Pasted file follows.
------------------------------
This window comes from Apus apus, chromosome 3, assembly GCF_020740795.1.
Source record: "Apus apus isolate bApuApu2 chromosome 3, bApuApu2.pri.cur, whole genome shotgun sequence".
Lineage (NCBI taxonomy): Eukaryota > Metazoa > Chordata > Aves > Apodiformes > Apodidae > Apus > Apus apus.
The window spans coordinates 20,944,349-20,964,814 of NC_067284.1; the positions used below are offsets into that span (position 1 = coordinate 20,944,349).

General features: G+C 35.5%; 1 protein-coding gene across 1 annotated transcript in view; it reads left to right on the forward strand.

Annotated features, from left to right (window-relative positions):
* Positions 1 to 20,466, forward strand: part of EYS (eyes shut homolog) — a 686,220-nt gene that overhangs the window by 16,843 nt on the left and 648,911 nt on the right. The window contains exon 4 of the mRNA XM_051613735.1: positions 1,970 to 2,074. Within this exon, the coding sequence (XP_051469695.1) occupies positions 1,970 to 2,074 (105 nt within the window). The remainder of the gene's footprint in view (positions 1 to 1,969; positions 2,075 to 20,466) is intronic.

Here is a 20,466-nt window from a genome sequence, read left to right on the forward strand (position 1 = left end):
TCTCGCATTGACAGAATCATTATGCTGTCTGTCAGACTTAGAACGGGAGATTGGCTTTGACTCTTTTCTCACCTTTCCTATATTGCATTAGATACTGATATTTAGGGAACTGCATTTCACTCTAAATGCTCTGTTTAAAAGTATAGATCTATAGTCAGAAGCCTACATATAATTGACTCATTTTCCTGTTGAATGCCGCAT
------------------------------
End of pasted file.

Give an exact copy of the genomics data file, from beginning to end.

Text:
This window comes from Apus apus, chromosome 3, assembly GCF_020740795.1.
Source record: "Apus apus isolate bApuApu2 chromosome 3, bApuApu2.pri.cur, whole genome shotgun sequence".
Lineage (NCBI taxonomy): Eukaryota > Metazoa > Chordata > Aves > Apodiformes > Apodidae > Apus > Apus apus.
The window spans coordinates 20,944,349-20,964,814 of NC_067284.1; the positions used below are offsets into that span (position 1 = coordinate 20,944,349).

General features: G+C 35.5%; 1 protein-coding gene across 1 annotated transcript in view; it reads left to right on the forward strand.

Annotated features, from left to right (window-relative positions):
* Positions 1 to 20,466, forward strand: part of EYS (eyes shut homolog) — a 686,220-nt gene that overhangs the window by 16,843 nt on the left and 648,911 nt on the right. The window contains exon 4 of the mRNA XM_051613735.1: positions 1,970 to 2,074. Within this exon, the coding sequence (XP_051469695.1) occupies positions 1,970 to 2,074 (105 nt within the window). The remainder of the gene's footprint in view (positions 1 to 1,969; positions 2,075 to 20,466) is intronic.

Here is a 20,466-nt window from a genome sequence, read left to right on the forward strand (position 1 = left end):
TCTCGCATTGACAGAATCATTATGCTGTCTGTCAGACTTAGAACGGGAGATTGGCTTTGACTCTTTTCTCACCTTTCCTATATTGCATTAGATACTGATATTTAGGGAACTGCATTTCACTCTAAATGCTCTGTTTAAAAGTATAGATCTATAGTCAGAAGCCTACATATAATTGACTCATTTTCCTGTTGAATGCCGCAT